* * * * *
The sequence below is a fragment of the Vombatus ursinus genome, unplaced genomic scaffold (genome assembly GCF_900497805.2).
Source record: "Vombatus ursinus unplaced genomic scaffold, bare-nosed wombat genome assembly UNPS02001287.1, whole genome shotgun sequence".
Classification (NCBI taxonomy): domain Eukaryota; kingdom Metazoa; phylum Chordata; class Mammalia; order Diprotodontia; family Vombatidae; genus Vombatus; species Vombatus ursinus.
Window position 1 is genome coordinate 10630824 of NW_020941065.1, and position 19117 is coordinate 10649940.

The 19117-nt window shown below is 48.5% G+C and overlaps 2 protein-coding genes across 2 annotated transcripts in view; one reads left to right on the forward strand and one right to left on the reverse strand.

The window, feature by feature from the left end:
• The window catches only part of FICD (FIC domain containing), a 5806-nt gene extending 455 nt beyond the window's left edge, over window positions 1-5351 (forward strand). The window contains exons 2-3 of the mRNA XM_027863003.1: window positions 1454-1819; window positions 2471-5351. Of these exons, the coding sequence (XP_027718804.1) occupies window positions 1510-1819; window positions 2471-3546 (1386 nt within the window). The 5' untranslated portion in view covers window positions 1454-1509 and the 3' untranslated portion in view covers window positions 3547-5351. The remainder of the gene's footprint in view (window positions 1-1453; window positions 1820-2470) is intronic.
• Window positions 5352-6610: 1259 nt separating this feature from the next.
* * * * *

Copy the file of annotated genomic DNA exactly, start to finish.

The sequence below is a fragment of the Vombatus ursinus genome, unplaced genomic scaffold (genome assembly GCF_900497805.2).
Source record: "Vombatus ursinus unplaced genomic scaffold, bare-nosed wombat genome assembly UNPS02001287.1, whole genome shotgun sequence".
Classification (NCBI taxonomy): domain Eukaryota; kingdom Metazoa; phylum Chordata; class Mammalia; order Diprotodontia; family Vombatidae; genus Vombatus; species Vombatus ursinus.
Window position 1 is genome coordinate 10630824 of NW_020941065.1, and position 19117 is coordinate 10649940.

The 19117-nt window shown below is 48.5% G+C and overlaps 2 protein-coding genes across 2 annotated transcripts in view; one reads left to right on the forward strand and one right to left on the reverse strand.

The window, feature by feature from the left end:
• The window catches only part of FICD (FIC domain containing), a 5806-nt gene extending 455 nt beyond the window's left edge, over window positions 1-5351 (forward strand). The window contains exons 2-3 of the mRNA XM_027863003.1: window positions 1454-1819; window positions 2471-5351. Of these exons, the coding sequence (XP_027718804.1) occupies window positions 1510-1819; window positions 2471-3546 (1386 nt within the window). The 5' untranslated portion in view covers window positions 1454-1509 and the 3' untranslated portion in view covers window positions 3547-5351. The remainder of the gene's footprint in view (window positions 1-1453; window positions 1820-2470) is intronic.
• Window positions 5352-6610: 1259 nt separating this feature from the next.